Monitoring and troubleshooting are essential for preserving the performance, availability, and dependability of a vSAN infrastructure. By combining local discs from many ESXi hosts with vSAN, you may build a distributed storage solution that can grow along with your company’s demands.
But when your vSAN system expands, managing and troubleshooting it may be difficult, especially if you don’t have the appropriate resources, skills, and procedures in place. In order to aid you in mastering vSAN monitoring and troubleshooting, we have created this tutorial.
In this blog article, we’ll summaries VMware’s official “vSAN Monitoring and Troubleshooting Guide” and go through some of the most important ideas, suggestions, and resources for vSAN monitoring and troubleshooting. Let’s start now!
Overview of vSAN Monitoring
Let’s establish some important words and ideas before we get started with vSAN monitoring and troubleshooting.
1. vSAN cluster: A collection of ESXi hosts that are linked together and set up to use vSAN storage.
2. vSAN datastore: A distributed storage object that spans all ESXi hosts in the vSAN cluster is referred to as a “vSAN datastore.”
3. vSAN object: A logical representation of data that is saved and duplicated across several ESXi hosts in the vSAN cluster is referred to as a vSAN object.
4. vSAN component: A physical representation of an item, such as a disc group, disc, or network interface, on a particular ESXi host.
5. vSAN health service: An integrated vSphere service that keeps track of the condition and configuration of vSAN components and issues alarms and fixes suggestions.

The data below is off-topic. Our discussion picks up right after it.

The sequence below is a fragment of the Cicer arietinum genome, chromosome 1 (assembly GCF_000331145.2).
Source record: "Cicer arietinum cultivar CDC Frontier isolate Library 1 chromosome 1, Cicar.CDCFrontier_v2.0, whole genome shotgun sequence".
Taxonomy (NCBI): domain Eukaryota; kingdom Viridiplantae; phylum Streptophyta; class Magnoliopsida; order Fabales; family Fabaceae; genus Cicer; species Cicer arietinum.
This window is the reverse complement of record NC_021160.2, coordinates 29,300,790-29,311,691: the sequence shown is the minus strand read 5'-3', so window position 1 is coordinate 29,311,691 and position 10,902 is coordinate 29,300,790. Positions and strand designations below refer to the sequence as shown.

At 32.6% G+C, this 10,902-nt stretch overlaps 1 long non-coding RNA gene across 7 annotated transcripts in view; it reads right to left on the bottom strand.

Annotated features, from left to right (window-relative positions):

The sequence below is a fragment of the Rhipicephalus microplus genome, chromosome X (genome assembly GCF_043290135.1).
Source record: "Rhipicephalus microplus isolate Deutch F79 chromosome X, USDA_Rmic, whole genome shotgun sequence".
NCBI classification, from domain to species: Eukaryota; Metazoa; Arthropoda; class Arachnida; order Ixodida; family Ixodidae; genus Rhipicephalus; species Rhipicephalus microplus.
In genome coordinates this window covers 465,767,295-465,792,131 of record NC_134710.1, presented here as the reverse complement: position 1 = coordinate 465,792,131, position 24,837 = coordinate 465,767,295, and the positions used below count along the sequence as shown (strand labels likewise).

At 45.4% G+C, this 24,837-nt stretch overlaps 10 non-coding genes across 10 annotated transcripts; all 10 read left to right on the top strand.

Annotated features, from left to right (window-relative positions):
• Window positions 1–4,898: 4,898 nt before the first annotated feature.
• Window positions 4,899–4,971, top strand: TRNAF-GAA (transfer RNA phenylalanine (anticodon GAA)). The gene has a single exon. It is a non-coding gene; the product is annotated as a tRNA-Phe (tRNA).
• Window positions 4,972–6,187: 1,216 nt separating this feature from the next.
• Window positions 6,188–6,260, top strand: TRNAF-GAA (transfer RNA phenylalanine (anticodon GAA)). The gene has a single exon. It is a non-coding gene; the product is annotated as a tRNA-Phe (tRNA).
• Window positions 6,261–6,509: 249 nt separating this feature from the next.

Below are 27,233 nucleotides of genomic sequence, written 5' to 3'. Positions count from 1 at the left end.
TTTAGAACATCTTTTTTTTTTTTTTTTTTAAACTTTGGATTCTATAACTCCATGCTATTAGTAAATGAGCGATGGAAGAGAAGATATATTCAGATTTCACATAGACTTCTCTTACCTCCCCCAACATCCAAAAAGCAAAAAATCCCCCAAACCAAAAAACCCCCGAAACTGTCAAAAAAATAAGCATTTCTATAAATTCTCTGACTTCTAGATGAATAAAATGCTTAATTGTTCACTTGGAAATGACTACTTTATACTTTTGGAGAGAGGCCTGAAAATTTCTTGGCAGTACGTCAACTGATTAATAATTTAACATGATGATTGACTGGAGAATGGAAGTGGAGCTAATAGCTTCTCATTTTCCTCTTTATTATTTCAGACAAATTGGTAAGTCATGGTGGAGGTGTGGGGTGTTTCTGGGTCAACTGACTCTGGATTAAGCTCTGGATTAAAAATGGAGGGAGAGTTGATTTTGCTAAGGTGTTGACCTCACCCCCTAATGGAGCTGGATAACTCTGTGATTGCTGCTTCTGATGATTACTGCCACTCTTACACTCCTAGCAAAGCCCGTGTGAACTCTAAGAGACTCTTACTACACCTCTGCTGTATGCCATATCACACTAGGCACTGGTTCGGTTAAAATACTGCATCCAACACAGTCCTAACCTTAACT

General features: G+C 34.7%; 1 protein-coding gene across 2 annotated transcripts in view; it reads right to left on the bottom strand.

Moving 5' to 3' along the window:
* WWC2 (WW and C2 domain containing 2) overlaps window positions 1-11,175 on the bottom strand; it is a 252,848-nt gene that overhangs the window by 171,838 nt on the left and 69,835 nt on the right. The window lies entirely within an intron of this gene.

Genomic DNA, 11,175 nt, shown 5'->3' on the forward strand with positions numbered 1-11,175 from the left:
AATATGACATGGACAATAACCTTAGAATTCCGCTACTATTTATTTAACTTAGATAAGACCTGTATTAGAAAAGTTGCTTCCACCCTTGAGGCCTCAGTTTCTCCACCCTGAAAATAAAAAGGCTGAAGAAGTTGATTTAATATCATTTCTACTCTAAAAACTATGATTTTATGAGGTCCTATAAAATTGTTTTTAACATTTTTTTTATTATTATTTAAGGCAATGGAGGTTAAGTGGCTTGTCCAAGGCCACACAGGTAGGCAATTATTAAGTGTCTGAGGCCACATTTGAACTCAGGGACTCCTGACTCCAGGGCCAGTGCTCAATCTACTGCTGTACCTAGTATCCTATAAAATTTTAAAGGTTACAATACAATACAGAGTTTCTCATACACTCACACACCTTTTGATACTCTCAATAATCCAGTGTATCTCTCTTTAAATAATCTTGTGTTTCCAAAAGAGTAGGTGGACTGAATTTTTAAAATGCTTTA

6. vRealize Operations Manager: A VMware application called vRealize Operations Manager offers sophisticated capacity planning, analytics, and monitoring for vSAN and other vSphere components.
After defining these terminologies, let’s talk about some important
vSAN monitoring features:
1. Performance indicators: To find possible bottlenecks and improve vSAN performance, you may keep an eye on several performance indicators including IOPS, latency, throughput, and queue depth.
2. Capacity utilisation: Monitoring the vSAN datastore and disc group capacity utilisation will help you make sure you have adequate room for your virtual machines and apps.
3. Fault tolerance: To make sure you have adequate redundancy and fault tolerance, you may monitor the health and availability of vSAN objects and components, such as disc groups, discs, and network interfaces.
4. Compliance: To make sure you are adhering to best practises and avoiding possible problems, you may check the compliance of vSAN configuration parameters, such as storage rules, disc formats, and network settings.
Troubleshooting with vSAN: An Introduction
Let’s now talk about some fundamental ideas and suggestions for vSAN troubleshooting:
1. Log files: To find possible problems and faults, you may use a variety of log files, including ESXi host logs, vCenter Server logs, and vSAN health service logs.
2. Tools: To gather and analyse performance and troubleshooting data, you may make use of a number of tools, including vSAN Observer, ESXTOP, and vSphere Web Client.
3. Test scenarios: To verify the robustness and availability of your vSAN infrastructure, you may simulate several test situations including network partitioning, disc failure, and power outages.
4. Knowledge base: You may access articles, videos, and forums that can assist you in resolving certain vSAN issues by utilising VMware’s knowledge base and support services.
Understanding vSAN monitoring and troubleshooting will enable you to proactively identify and fix